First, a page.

Although football had been played in one form or another for hundreds of years in Britain, it was not until the Victorian period that clubs formed and proper rules were put in to place. This led to a more organized and professional version of the game.
The Factory Act of 1850 stated that all work must stop at 2 pm on Saturday afternoons. This gave workers a chance to rest and spend time with their families. For the first time, normal working-class people had free time on their hands.
Before this, football and sporting activities were only really reserved for the wealthy, and particularly public schools. It was here that the origins of modern game took root, but only after the changes in law in 1850 that the rules and structure to the game started to take form.
The First Victorian Football Clubs
The first Victorian football clubs were started by churches as a way to promote clean living and abstinence from alcohol. Sporting pursuits were considered a good thing and helped people to have fun and stay healthy. They were also good for creating solidarity and bonding amongst the workforce, taking grievances out on the pitch. Churches worked with the employers of the factories to encourage healthy pursuits, a benefit to church and employers alike.
The first association teams were formed from church groups, universities, factory groups and military groups. The oldest surviving association club is Sheffield F.C – founded in 1857 and still playing the beautiful game to this day.
The Football Association
The Football Association (FA) is the governing body of football in England. It was formed in 1863, and is the oldest football association in the world.
The FA was formed to create a set of rules for the game of football. These rules would be uniform across the country and would be fair for all players. The FA also helped to organize and professionalize the game of football.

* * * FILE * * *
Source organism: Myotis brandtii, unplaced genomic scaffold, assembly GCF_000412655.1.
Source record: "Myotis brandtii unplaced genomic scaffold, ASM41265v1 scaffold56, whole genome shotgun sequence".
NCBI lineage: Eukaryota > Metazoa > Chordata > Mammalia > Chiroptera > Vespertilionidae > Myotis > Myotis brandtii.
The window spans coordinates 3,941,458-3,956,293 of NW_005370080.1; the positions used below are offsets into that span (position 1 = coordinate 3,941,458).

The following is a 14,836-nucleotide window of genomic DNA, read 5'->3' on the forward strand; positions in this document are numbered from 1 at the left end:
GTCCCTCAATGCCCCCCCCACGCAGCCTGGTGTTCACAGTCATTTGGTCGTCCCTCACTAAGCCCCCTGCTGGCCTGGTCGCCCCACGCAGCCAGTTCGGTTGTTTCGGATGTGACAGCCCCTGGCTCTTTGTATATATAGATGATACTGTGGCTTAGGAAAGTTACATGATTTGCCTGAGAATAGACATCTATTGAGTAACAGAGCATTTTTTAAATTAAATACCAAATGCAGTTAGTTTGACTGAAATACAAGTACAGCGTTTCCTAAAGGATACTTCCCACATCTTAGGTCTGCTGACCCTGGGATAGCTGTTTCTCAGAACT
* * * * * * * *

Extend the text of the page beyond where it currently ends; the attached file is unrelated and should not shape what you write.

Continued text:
The FA has been instrumental in the development of football around the world. It helped to create FIFA, the world governing body for football and has been a member of FIFA since its inception. In it’s position, The FA also helped to create the UEFA, the European governing body for football.
The FA Cup
The FA Cup is the oldest football cup competition in the world. It was first competed for in 1871-72. The FA Cup is open to all Football Association-affiliated clubs in England. There are three rounds of qualifying before teams enter the main draw.
The final is the most prestigious match in the English football calendar. It is held at Wembley Stadium in London and is attended by over 80,000 fans. The FA Cup has been won by some of the biggest clubs in England, including Manchester United, Liverpool, and Arsenal.
Which was the most successful football club of the Victorian era?
In the earliest days of the association game there were no cups or leagues with which to measure success. Football’s first competition was the Youdan Cup, a Sheffield-based tournament won in 1867 by Hallam FC. But it wasn’t until 1871/72 that the FA instigated its national Challenge Cup, with the first final won by Wanderers. The Football League kicked-off in 1888/89, with Preston North End the first winners.
Our table, below, ranks Victorian football clubs according to total FA Cup and Football League wins from season 1871/72 to 1899/1900. The FA cup was considered much more prestigious than the league title at the time.
Aston Villa won eight major honours during the Victorian era – three cups and five league titles. Blackburn Rovers and Wanderers each won five FA Cups. Only three clubs – Aston Villa, Preston North End and Sheffield United – won both the cup and the league in the Victorian era.
Preston North End and Aston Villa both won ‘the double’ in a single season – in 1888/89 and 1896/97 respectively.
There is no place in the table for Manchester United (then called Newton Heath) or Liverpool, the two most successful football clubs of the 20th century. Chelsea didn’t exist in the Victorian era, Arsenal weren’t successful until the 1930s, and the likes of Tottenham Hotspur, Manchester City and Newcastle United didn’t win major honours until the Edwardian era.
The table only includes English clubs (although Scottish, Welsh and Irish clubs did participate in the FA Cup). Queen’s Park won the Scottish Cup on ten occasions in Victorian times, so they can perhaps make an alternative claim to be the most successful British club of the era.